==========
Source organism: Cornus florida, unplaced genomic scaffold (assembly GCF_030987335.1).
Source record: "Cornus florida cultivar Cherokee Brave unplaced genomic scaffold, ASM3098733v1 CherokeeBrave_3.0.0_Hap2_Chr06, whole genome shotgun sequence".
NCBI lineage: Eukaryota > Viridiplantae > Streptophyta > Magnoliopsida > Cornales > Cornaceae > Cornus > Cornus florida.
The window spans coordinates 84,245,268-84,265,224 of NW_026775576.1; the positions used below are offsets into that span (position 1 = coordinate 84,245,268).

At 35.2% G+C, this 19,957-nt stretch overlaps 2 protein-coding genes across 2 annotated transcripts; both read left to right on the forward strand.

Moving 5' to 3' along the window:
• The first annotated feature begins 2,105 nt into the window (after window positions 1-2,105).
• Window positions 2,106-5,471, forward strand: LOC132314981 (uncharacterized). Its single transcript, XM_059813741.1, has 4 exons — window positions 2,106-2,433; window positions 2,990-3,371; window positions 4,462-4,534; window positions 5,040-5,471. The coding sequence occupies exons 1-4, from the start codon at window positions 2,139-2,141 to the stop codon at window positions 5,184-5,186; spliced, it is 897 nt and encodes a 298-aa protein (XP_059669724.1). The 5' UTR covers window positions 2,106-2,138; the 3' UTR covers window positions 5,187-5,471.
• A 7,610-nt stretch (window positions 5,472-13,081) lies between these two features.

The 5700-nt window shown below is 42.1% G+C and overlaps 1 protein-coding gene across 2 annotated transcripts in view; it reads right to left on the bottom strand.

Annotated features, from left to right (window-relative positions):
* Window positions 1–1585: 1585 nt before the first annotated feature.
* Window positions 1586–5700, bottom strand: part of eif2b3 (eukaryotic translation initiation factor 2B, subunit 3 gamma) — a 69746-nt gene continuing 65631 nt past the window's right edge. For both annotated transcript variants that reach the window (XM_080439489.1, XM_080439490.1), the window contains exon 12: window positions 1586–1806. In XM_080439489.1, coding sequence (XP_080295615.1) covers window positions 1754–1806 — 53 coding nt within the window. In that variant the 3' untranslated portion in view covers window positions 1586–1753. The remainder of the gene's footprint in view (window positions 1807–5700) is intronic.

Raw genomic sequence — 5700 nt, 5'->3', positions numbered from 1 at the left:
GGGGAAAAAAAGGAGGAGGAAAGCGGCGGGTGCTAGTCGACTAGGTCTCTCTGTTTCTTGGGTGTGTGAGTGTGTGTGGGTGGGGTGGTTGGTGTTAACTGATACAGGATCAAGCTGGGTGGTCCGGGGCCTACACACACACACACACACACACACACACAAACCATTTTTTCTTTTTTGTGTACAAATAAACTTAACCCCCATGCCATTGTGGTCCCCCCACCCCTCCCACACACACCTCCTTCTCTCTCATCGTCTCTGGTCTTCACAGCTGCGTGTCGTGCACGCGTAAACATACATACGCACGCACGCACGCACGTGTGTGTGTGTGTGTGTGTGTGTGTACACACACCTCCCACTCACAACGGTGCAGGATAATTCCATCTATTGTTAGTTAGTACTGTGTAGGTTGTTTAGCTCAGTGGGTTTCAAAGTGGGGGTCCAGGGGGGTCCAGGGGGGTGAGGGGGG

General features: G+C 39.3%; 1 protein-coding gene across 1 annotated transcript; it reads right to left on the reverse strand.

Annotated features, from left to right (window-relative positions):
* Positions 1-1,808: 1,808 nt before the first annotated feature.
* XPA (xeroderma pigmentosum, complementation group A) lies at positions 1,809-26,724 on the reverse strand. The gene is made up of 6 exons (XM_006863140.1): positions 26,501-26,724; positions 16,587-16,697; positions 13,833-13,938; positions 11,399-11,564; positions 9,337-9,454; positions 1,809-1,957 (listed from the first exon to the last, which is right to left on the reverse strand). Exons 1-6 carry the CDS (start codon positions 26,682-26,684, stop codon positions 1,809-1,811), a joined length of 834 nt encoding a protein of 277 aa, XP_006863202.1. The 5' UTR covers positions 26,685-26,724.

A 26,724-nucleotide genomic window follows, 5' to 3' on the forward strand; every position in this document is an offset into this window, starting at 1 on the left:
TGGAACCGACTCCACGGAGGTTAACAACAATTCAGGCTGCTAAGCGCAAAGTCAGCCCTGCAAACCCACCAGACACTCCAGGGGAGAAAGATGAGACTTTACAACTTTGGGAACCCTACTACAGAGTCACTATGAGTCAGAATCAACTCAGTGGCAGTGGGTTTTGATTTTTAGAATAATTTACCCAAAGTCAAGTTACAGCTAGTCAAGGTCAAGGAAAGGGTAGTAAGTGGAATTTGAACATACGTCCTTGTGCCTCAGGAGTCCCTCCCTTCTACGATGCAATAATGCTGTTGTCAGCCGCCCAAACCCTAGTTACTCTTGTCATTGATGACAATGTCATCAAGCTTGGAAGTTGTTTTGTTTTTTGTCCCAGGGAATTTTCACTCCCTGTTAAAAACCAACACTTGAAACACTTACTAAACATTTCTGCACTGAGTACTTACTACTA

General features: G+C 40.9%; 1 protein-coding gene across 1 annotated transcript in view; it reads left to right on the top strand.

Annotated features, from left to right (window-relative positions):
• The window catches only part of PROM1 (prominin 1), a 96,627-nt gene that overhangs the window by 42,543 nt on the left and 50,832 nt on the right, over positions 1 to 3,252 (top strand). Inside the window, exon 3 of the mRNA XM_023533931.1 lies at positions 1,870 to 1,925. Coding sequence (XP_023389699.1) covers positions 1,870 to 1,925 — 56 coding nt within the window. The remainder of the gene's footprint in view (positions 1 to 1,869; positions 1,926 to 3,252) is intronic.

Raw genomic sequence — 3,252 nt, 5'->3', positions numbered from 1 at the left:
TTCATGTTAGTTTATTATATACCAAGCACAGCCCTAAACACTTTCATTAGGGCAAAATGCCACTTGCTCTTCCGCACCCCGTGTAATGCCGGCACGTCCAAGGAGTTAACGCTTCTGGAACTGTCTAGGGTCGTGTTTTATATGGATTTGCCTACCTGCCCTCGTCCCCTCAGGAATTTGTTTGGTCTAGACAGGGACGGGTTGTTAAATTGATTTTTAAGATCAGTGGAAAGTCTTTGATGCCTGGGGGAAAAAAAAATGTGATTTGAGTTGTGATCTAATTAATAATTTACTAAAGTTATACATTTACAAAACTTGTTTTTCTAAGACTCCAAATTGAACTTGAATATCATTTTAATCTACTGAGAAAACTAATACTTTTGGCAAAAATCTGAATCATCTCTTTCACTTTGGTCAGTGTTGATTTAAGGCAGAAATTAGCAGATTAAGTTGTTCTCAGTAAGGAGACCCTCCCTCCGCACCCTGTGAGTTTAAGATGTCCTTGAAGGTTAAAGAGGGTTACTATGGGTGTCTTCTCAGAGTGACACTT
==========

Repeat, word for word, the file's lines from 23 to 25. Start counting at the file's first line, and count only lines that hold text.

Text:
Annotated features, from left to right (window-relative positions):
• The window catches only part of PROM1 (prominin 1), a 96,627-nt gene that overhangs the window by 42,543 nt on the left and 50,832 nt on the right, over positions 1 to 3,252 (top strand). Inside the window, exon 3 of the mRNA XM_023533931.1 lies at positions 1,870 to 1,925. Coding sequence (XP_023389699.1) covers positions 1,870 to 1,925 — 56 coding nt within the window. The remainder of the gene's footprint in view (positions 1 to 1,869; positions 1,926 to 3,252) is intronic.

Raw genomic sequence — 3,252 nt, 5'->3', positions numbered from 1 at the left: